As I understand it, this attack is done using widely dispurse computers infected with an agent (virus... adware etc). I suspect that these computers are unwitting accomplices - so I wonder about the effectiveness of such a message ... although informing the ISP should help because they will be as concerned as we are.

    Any way - thanks for the info and generous offer. If you want to send me the code I can add a follow up post if you like.
  • Luis Melo's Gravatar
    Posted By
    Luis Melo | 7/28/08 8:11 AM
    Hi Mark

    Would love to send you the code, but I do not have an email address to send it to.

    >> You said that you send a message informing the
    >> hacker that the attack was logged.
    The message to the hacker is displayed on the screen. The message that is sent by email is to the hacker's ISP Abuse Email Address. And yes, I do get that email address from the WhoIs info.

    I wish I could get the hacker's email address from the WhoIs info, but that would just make retaliation too easy....
  • james beuthling's Gravatar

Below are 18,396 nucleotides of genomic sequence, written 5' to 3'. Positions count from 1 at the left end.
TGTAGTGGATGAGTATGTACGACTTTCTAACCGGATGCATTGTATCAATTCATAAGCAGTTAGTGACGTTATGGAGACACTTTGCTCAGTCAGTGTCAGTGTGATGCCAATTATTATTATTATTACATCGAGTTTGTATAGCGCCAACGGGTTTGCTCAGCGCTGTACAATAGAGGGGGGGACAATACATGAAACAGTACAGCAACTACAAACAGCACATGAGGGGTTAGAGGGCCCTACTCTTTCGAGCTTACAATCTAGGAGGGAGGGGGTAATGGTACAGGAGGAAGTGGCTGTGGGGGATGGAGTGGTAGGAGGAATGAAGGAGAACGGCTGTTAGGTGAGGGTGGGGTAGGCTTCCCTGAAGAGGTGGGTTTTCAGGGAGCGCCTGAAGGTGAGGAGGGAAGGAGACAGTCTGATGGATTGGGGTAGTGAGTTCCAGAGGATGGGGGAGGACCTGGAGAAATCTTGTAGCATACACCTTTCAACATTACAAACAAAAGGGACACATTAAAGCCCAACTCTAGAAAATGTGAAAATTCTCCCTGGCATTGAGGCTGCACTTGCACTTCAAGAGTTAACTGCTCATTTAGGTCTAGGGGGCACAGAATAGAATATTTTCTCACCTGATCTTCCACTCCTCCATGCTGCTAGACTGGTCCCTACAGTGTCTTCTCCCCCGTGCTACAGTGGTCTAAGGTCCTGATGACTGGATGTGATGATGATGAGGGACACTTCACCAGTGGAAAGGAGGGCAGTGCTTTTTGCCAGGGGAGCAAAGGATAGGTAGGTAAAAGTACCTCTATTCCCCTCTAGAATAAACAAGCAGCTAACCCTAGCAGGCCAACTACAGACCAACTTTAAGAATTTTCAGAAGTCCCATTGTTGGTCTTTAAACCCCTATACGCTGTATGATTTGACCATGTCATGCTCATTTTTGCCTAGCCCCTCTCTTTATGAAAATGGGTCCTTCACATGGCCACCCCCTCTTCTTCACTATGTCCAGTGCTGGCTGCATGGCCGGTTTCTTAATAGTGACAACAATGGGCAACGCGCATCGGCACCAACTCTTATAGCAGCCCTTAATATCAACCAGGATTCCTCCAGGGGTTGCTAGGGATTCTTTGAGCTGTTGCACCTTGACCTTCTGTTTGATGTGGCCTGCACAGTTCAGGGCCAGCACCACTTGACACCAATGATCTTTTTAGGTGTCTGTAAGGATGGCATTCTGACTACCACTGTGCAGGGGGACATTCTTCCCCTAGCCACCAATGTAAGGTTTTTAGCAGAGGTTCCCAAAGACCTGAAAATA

Posted By
    james beuthling | 3/21/09 9:47 AM
    when you talk about querying a cached query to save resources isnt that the same as using - cachedwithin="#CreateTimeSpan(0,0,2,0)#"
  • Tom K's Gravatar
    Posted By
    Tom K | 8/14/09 8:03 AM
    For Railo users, don't forget that you can do QuerySort() which saves you having to do a Query of Queries :)
  • Aaron Neff's Gravatar
    Posted By
    Aaron Neff | 7/24/11 8:45 PM
    Hi Mark,

    Excellent post. Just thought I'd add this note: ColdFusion's Query-of-Queries feature doesn't currently support functions and complex expressions in the ORDER BY clause (ex: ORDER BY max(myCol)). A workaround is to first alias the expression in the pre-QoQ SELECT statement, and then use that alias in the QoQ's ORDER BY clause.

    <cfquery name="myQuery">
    SELECT someColumn, max(col2) AS maxCol2 FROM someTable GROUP BY someColumn
    <cfquery dbtype="query">
    SELECT * FROM variables.myQuery ORDER BY maxCol2

    If max(col2) was used in QoQ's ORDER BY clause, CF would throw an error.

    As for query-related functions, I'd also love queryAppend():

    -Aaron Neff